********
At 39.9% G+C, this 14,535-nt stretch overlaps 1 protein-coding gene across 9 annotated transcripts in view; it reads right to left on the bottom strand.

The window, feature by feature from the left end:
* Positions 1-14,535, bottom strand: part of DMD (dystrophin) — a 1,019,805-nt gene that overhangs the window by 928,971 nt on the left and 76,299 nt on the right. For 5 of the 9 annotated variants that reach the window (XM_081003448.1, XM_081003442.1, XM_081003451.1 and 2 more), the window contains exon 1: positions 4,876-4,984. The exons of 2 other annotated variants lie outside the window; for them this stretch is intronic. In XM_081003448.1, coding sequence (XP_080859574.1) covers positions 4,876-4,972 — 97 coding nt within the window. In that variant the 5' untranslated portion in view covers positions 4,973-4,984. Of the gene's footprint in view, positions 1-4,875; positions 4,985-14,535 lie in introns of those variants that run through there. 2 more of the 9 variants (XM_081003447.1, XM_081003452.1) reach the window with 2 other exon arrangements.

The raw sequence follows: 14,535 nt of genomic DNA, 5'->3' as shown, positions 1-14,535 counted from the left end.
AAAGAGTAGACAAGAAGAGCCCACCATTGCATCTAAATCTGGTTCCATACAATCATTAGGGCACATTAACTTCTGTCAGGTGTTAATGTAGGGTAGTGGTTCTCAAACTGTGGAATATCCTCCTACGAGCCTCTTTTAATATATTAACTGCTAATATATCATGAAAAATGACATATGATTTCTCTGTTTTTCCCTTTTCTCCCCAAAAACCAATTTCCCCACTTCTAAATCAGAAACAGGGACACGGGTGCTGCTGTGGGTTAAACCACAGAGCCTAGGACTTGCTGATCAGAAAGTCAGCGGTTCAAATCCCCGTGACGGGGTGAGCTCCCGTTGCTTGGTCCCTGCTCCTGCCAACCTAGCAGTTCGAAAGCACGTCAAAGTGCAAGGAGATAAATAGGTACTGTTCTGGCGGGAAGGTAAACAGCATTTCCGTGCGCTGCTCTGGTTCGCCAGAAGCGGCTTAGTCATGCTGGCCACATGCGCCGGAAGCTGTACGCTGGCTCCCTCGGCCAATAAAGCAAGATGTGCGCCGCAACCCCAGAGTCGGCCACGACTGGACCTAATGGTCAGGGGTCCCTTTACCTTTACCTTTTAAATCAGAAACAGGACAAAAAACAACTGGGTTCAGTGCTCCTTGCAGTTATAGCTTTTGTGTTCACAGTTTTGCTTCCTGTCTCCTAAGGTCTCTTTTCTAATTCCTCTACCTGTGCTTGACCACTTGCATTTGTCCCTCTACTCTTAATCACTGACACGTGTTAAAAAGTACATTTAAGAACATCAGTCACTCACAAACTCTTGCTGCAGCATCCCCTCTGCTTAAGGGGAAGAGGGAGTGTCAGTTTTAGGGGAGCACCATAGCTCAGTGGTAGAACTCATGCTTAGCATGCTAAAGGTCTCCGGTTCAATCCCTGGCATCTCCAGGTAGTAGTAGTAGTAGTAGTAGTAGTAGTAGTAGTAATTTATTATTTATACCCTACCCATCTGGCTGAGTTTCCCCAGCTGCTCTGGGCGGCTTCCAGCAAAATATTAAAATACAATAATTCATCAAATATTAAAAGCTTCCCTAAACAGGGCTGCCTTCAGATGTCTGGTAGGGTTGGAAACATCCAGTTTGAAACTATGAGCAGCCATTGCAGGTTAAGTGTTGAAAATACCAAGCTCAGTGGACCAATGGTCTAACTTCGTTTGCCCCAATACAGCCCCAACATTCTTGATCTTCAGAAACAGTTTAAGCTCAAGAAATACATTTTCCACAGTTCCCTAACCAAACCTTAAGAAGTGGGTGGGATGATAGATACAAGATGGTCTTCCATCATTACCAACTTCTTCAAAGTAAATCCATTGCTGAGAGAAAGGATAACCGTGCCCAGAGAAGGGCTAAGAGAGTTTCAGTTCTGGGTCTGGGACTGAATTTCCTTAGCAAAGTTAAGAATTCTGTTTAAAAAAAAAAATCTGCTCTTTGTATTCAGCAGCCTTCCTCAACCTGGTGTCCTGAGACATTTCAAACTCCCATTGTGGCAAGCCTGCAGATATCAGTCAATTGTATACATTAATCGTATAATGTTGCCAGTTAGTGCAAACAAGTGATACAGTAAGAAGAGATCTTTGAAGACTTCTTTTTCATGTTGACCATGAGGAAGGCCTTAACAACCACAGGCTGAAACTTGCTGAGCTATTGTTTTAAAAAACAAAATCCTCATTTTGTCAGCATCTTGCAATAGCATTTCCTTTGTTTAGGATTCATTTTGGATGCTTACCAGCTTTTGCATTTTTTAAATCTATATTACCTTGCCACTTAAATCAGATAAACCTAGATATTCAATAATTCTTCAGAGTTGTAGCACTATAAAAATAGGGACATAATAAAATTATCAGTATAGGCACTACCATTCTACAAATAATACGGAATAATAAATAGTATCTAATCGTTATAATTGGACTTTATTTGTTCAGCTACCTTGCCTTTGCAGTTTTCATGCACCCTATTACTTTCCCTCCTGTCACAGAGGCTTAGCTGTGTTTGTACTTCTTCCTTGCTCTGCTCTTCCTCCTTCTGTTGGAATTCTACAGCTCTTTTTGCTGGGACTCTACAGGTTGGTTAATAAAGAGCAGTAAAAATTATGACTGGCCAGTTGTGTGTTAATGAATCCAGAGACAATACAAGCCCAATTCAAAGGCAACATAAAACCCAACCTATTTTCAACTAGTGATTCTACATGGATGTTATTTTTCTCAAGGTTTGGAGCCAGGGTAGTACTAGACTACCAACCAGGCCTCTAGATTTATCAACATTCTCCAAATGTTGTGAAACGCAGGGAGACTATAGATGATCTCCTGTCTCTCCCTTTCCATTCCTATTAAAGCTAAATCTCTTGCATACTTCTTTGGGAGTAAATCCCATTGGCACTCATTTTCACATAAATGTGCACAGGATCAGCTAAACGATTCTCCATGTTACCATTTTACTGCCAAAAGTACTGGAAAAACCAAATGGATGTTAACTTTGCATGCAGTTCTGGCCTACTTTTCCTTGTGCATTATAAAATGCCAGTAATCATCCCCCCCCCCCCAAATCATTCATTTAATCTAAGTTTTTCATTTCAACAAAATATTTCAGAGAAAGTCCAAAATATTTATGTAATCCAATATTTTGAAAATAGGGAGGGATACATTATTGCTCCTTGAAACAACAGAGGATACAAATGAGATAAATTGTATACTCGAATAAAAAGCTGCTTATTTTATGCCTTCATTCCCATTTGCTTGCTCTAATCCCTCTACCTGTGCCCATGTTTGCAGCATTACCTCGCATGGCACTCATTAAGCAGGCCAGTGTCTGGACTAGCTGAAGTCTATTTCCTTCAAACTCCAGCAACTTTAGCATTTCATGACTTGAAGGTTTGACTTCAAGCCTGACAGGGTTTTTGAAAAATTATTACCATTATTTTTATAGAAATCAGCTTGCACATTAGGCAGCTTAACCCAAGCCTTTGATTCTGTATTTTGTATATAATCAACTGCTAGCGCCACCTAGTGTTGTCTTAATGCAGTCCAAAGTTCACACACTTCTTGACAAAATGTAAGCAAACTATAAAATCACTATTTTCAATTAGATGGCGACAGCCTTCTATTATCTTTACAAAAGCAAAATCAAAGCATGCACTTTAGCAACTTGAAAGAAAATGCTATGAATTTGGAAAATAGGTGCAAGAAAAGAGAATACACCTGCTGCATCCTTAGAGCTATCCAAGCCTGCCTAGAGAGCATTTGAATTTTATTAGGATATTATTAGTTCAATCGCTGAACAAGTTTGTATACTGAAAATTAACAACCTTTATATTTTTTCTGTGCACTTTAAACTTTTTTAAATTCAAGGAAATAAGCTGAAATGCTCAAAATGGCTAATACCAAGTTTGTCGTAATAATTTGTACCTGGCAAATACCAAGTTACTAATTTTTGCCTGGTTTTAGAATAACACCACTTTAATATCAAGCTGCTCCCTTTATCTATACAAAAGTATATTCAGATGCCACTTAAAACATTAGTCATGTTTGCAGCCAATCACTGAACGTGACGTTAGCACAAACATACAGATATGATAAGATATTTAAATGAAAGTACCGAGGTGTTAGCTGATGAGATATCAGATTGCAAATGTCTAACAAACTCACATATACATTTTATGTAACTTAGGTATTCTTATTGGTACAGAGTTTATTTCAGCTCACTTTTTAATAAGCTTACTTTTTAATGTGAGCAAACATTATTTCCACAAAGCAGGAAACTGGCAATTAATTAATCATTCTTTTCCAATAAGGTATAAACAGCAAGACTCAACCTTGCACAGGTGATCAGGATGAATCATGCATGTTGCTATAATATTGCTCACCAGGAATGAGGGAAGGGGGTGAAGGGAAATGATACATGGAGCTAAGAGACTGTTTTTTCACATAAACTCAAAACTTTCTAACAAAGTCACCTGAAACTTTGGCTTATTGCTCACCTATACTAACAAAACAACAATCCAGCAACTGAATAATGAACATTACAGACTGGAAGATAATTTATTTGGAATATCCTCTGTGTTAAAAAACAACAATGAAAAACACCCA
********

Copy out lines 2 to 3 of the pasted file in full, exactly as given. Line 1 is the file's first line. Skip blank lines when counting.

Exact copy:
The window, feature by feature from the left end:
* Positions 1-14,535, bottom strand: part of DMD (dystrophin) — a 1,019,805-nt gene that overhangs the window by 928,971 nt on the left and 76,299 nt on the right. For 5 of the 9 annotated variants that reach the window (XM_081003448.1, XM_081003442.1, XM_081003451.1 and 2 more), the window contains exon 1: positions 4,876-4,984. The exons of 2 other annotated variants lie outside the window; for them this stretch is intronic. In XM_081003448.1, coding sequence (XP_080859574.1) covers positions 4,876-4,972 — 97 coding nt within the window. In that variant the 5' untranslated portion in view covers positions 4,973-4,984. Of the gene's footprint in view, positions 1-4,875; positions 4,985-14,535 lie in introns of those variants that run through there. 2 more of the 9 variants (XM_081003447.1, XM_081003452.1) reach the window with 2 other exon arrangements.